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Spokane, Washington  Est. May 19, 1883

Nurse manager at Holy Family credits perspective as Army combat veteran in Iraq

After growing up in north Spokane, Aaron McCarty figured he’d do a short military stint to help pay for college.

Today, he’s the nurse manager of the surgical-orthopedic unit at Providence Holy Family Hospital, where he was born.

He didn’t envision that career at his 1995 Rogers High School graduation. McCarty also didn’t expect he’d spend a decade in the U.S. Army, including his last year in Iraq.

While his military role wasn’t medical, he credits it as helping him now in his work. For one, he led in logistical roles during intense times. He also brings humor – often – to lighten moments and build relationships.

“It probably gives me a little bit of a different perspective in chaotic situations,” said McCarty, 47. “Interesting, chaotic situations come to the hospital all the time. I don’t know if there is anything directly that led me from there into this. I can tell you, this might have seemed a little more uncomfortable not having that background and knowing, OK, we’re going to figure this out.”

In the Army from 1995-2005, he had pivots amid extension orders and conflicts heating up in Afghanistan and Iraq.

A sergeant, he spent most of 2004 in Operation Iraqi Freedom II with the 1st Cavalry Division’s 2nd Battalion, 7th Cavalry. His unit was attached to the “Bowie Brigade,” Arkansas National Guard 39th Infantry, just as insurgents were intensifying battles for control.

“We were considered a mechanized task force, so we had a company of tanks assigned to us,” said McCarty, who was awarded the Bronze Star Medal for his Iraqi service. Along with noting his leadership, the award names meritorious service during combat operations, contributing to the insurgents’ defeat and protecting comrades.

“I was there the year after that initial invasion where we took over Iraq, right as everything started heating back up and the insurgency really took off. Literally on our drive into the country, we thought we were going to be there just to help get the country established and secure some things. And on our drive in, we found out we were going back to a full-spectrum combat situation.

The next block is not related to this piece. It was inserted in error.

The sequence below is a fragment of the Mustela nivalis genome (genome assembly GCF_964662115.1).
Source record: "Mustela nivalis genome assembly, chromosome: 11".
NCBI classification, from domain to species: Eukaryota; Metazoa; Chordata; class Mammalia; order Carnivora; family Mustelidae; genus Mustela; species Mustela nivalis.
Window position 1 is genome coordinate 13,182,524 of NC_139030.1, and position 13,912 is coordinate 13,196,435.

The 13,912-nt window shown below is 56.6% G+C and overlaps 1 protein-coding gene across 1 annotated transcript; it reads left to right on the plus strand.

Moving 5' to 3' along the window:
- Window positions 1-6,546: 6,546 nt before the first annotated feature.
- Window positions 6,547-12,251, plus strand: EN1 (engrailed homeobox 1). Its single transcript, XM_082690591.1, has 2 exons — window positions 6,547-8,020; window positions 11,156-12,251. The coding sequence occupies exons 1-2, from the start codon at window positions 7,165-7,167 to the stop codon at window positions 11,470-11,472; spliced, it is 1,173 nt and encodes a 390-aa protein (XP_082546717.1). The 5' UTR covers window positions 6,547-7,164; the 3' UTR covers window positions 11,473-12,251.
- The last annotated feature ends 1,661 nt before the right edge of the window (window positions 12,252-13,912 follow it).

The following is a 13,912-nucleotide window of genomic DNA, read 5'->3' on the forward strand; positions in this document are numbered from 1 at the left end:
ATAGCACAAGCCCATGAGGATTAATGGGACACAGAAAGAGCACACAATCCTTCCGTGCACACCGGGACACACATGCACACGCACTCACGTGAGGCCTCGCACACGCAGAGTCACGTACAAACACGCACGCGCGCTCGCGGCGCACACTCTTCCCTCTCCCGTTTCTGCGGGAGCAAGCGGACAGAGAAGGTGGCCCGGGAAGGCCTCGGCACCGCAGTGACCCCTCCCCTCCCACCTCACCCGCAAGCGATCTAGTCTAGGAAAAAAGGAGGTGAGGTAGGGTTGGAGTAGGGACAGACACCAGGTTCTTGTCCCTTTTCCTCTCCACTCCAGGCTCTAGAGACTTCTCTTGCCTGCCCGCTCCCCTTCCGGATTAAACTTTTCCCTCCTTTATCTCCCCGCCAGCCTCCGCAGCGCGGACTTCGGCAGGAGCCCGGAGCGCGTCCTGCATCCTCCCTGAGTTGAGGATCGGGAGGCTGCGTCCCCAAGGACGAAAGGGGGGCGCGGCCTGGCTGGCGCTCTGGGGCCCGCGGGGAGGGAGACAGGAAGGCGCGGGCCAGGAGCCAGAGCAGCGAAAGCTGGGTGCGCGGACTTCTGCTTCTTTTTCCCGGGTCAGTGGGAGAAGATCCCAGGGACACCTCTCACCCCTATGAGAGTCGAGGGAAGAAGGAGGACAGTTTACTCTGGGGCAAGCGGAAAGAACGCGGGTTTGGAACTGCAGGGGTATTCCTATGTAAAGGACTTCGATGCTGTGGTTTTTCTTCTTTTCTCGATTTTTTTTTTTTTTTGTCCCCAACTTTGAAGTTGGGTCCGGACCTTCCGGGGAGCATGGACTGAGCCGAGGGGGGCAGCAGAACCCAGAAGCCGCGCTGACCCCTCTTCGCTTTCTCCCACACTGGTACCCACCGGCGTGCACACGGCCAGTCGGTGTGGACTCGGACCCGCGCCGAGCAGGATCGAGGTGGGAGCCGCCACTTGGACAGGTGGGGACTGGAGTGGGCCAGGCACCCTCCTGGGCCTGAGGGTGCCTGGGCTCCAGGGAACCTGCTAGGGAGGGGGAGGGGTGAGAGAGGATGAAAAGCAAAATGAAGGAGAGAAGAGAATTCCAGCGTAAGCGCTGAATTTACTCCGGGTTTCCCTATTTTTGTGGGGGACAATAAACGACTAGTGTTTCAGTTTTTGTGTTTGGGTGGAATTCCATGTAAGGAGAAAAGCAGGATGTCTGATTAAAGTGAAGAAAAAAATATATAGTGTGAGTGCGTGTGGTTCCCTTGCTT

“It wasn’t how we expected the year to go.”

Handling a variety of roles in Iraq, he laughs in explaining them. His official job there was nuclear biological chemical specialist, “which is not very descriptive of what I did day to day.” He was his unit’s source on protective equipment such as gas masks, and on decontamination.

He first held a logistical role supporting unit headquarters to get set up. Then briefly, he was put in charge of a small protection detail with a couple of trucks with guns.

“We would go out and provide some security for people who had a need to go out and meet with an important member of the community outside the base,” he said. “I did that for a couple of months until some things shifted in the chain of command.”

That’s when he got assigned to work in battalion headquarters for most of the year.

“We would be on the radio with all the patrols that were outside of the base and coordinating with them. If they came under fire, I would be calling for a helicopter to evacuate casualties or calling in for other kinds of support to help them out. We kept track of where everything was and provided direction and communication between groups that were out there.”

He and unit members went into a couple of battles that year, as well, he said, including in the city of Najaf.

“That city got overtaken and had to be retaken, then also we were in Fallujah; that one is a little more famous.”

Fallujah came under insurgents’ control, and U.S. Marines were directed to retake the city. “We got attached to help them with that, so we assisted the Marines with retaking Fallujah, and we actually went in two days ahead of the Marines to soften it up,” he said.